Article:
When the state’s Green Energy Market Securitization (GEMS) loan program was established in 2013, all parties involved believed that customers who took out loans for installation of photovoltaic and other energy saving technologies would have the option of paying off the loan charges through their monthly utility bills.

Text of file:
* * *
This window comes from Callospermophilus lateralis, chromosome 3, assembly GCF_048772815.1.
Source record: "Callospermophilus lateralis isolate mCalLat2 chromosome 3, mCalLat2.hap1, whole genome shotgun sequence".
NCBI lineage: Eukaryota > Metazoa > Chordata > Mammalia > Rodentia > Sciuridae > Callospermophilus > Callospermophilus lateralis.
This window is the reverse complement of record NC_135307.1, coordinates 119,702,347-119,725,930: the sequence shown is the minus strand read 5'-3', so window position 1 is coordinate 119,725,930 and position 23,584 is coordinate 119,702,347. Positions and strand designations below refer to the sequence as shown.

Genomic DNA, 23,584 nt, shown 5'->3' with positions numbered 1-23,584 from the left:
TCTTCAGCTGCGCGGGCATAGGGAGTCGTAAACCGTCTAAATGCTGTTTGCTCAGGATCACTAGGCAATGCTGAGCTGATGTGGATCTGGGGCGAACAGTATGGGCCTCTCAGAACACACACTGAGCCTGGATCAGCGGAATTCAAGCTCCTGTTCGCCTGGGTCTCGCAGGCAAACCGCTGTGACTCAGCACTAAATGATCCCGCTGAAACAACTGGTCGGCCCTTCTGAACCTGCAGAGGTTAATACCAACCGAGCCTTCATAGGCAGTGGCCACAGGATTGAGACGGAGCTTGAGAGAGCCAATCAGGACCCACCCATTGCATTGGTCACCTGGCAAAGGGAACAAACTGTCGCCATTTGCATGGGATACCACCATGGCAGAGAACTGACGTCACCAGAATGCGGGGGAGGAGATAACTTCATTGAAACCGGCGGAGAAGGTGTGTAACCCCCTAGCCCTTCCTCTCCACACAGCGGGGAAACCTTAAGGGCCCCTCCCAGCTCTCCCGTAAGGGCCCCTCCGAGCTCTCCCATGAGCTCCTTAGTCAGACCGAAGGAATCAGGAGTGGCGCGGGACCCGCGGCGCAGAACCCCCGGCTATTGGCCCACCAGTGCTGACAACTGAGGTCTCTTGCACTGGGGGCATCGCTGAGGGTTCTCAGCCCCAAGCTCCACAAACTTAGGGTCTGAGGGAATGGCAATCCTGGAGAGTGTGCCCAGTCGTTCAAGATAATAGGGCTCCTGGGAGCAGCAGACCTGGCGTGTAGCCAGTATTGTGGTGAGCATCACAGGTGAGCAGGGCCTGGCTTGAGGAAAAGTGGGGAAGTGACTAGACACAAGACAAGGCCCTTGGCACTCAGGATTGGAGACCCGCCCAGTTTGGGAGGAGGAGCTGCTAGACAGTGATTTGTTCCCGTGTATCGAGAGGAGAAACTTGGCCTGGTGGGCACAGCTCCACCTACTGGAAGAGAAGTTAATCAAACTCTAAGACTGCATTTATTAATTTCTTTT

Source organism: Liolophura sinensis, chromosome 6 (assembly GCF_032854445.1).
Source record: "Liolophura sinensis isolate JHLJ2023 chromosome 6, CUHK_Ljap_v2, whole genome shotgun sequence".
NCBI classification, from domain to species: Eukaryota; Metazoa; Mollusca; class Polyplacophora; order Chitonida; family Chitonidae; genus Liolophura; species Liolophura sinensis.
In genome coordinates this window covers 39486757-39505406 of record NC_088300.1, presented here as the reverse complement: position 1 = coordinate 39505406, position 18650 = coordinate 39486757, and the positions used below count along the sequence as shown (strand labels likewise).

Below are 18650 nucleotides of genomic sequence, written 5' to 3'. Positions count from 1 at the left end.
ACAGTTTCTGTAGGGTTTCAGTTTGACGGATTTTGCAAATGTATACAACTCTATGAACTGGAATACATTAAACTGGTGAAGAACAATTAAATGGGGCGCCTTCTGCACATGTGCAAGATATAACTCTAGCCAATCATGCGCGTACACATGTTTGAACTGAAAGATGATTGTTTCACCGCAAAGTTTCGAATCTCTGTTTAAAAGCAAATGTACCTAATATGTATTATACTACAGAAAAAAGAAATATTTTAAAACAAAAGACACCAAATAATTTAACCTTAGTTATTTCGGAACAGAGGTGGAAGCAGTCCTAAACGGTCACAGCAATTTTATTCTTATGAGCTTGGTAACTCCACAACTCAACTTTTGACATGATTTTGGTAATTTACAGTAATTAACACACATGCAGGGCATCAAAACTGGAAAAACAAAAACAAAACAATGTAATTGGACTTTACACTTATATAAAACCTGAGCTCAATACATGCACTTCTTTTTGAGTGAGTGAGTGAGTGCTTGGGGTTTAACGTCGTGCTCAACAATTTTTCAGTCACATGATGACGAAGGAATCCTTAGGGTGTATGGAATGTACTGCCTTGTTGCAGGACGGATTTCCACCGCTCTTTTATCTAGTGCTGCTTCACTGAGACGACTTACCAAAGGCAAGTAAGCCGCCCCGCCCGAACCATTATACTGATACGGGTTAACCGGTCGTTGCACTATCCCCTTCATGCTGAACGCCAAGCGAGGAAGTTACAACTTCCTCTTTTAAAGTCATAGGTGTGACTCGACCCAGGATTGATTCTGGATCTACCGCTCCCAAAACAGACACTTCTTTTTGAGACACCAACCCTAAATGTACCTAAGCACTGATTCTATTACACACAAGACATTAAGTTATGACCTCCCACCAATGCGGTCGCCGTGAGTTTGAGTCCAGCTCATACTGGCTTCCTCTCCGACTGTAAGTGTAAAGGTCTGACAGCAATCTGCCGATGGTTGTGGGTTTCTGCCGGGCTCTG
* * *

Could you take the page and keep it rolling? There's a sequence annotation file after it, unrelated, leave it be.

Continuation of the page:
That process, known as on-bill financing, was to be available not only to customers who financed these improvements with GEMS loans, but to all electric utility customers.
In June 2014, the Public Utilities Commission officially opened a docket that was aimed at working out the technical issues that would need . . .
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